The Farm Credit System Comes Under Fire

The suspect lending practices of the Farm Credit System are beginning to come under fire, from both industry publications and independent news outlets.

Notably, the National Mortgage Professional Magazine posted a scathing review of the System’s financial overstepping, highlighting some of the GSE’s more egregious decisions — chief among them, the $725 million loan to Verizon, as well as a $350 “credit agreement” with Frontier Communications Corporation. Both massive loans were for corporate buyouts.

The article notes that:

The Farm Credit System is unique because it is the only GSE that also serves as a lender. The system is a network of borrower-owned lenders and specialized service organizations that are supposed to serve communities of 2,500 and less. But demographic shifts from rural communities to urban and suburban settings resulted in this GSE aiming its financial activities elsewhere—much to the chagrin of the commercial bankers that the Farm Credit System works directly against.

 

 

The tide is beginning to turn — but financial crisis can only be avoided when enough people have made their voices heard to the powers that be — that enough is enough, and this organization needs to be reined in.

Click here to read the full article.

Leave a Reply

Your email address will not be published.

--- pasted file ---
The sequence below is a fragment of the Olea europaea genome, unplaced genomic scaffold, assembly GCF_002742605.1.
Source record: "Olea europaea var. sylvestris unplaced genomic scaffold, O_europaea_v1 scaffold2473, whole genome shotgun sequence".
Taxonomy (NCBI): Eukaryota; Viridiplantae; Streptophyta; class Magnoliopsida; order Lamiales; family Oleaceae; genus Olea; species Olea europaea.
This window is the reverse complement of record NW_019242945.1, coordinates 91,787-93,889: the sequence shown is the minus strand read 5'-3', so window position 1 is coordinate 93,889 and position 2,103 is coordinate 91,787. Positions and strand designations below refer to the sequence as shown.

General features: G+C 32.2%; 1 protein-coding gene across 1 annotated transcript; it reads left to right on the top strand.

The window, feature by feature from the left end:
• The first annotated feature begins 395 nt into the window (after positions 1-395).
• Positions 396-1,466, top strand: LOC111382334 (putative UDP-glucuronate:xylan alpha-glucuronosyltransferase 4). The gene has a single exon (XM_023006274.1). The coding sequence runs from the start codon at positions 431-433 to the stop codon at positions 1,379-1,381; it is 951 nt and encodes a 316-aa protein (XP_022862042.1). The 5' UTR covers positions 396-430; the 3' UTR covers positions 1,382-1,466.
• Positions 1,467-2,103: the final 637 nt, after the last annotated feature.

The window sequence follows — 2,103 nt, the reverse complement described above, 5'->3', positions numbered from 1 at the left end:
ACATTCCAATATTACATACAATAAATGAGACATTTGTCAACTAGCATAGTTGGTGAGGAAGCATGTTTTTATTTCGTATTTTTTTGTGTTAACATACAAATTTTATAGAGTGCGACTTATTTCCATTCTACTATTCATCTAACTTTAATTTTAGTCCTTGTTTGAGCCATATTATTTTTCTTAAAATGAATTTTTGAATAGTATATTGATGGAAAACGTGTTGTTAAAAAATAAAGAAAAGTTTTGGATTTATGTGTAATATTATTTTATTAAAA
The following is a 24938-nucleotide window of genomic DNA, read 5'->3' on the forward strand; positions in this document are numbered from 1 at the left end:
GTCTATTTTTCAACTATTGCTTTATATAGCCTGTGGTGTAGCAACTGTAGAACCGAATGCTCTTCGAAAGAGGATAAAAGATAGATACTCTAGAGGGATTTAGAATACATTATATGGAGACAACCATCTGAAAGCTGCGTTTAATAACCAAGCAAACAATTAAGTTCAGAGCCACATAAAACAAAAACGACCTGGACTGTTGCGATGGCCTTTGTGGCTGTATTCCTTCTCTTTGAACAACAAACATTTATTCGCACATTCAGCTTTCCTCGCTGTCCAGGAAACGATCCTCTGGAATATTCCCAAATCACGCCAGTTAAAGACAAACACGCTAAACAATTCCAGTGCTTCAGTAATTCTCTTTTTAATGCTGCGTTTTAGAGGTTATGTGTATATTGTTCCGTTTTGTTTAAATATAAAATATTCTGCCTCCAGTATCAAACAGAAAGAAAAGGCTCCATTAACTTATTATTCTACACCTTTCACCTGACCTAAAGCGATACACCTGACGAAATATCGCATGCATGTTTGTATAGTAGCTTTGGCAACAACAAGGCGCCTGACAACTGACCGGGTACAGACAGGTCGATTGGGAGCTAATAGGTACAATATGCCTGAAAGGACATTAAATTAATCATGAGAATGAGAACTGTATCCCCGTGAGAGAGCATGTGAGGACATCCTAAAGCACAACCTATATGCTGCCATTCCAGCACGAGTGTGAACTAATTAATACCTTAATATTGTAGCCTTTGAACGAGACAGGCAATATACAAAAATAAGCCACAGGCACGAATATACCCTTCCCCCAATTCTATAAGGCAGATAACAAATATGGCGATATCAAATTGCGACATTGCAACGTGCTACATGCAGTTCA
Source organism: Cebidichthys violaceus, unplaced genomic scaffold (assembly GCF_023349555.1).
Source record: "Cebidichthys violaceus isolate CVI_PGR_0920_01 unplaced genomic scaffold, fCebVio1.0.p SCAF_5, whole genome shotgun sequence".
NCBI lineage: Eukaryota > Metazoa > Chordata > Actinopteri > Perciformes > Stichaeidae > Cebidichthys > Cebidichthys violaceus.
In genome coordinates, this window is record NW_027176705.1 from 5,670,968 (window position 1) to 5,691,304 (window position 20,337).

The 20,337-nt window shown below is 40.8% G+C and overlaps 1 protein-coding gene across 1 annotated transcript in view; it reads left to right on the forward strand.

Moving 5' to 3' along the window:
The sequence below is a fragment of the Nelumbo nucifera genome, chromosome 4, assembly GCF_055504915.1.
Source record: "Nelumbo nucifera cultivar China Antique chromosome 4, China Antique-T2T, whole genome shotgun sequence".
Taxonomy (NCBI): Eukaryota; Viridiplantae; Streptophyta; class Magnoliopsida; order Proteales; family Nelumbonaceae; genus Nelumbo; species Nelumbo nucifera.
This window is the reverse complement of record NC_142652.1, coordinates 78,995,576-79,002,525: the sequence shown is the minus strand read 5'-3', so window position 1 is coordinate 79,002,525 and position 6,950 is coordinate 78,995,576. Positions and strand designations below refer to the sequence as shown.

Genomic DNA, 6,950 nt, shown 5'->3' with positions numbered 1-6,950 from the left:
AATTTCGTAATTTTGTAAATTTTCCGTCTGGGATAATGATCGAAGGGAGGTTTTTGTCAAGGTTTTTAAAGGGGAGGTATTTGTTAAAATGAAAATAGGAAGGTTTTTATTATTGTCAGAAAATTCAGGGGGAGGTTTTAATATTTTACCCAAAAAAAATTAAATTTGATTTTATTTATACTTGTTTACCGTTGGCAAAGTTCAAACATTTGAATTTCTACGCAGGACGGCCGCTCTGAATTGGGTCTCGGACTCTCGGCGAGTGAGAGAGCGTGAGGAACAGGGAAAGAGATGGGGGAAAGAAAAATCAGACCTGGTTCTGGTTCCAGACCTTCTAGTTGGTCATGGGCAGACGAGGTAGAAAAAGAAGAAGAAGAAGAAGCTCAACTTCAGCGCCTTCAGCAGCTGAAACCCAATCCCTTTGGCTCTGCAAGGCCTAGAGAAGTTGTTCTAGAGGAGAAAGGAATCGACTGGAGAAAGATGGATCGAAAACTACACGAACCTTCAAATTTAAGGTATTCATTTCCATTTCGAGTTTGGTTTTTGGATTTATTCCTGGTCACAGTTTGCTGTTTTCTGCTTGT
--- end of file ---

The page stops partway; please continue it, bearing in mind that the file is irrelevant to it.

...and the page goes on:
The Farm Credit System Comes Under Fire

The suspect lending practices of the Farm Credit System are beginning to come under fire, from both industry publications and independent news outlets.

Notably, the National Mortgage Professional Magazine posted a scathing review of the System’s financial overstepping, highlighting some of the GSE’s more egregious decisions — chief among them, the $725 million loan to Verizon, as well as a $350 “credit agreement” with Frontier Communications Corporation. Both massive loans were for corporate buyouts.

The article notes that:

The Farm Credit System is unique because it is the only GSE that also serves as a lender. The system is a network of borrower-owned lenders and specialized service organizations that are supposed to serve communities of 2,500 and less. But demographic shifts from rural communities to urban and suburban settings resulted in this GSE aiming its financial activities elsewhere—much to the chagrin of the commercial bankers that the Farm Credit System works directly against.

 

 

The tide is beginning to turn — but financial crisis can only be avoided when enough people have made their voices heard to the powers that be — that enough is enough, and this organization needs to be reined in.

Click here to read the full article.

JOIN US!

Help us Reform Farm Credit

Scroll to top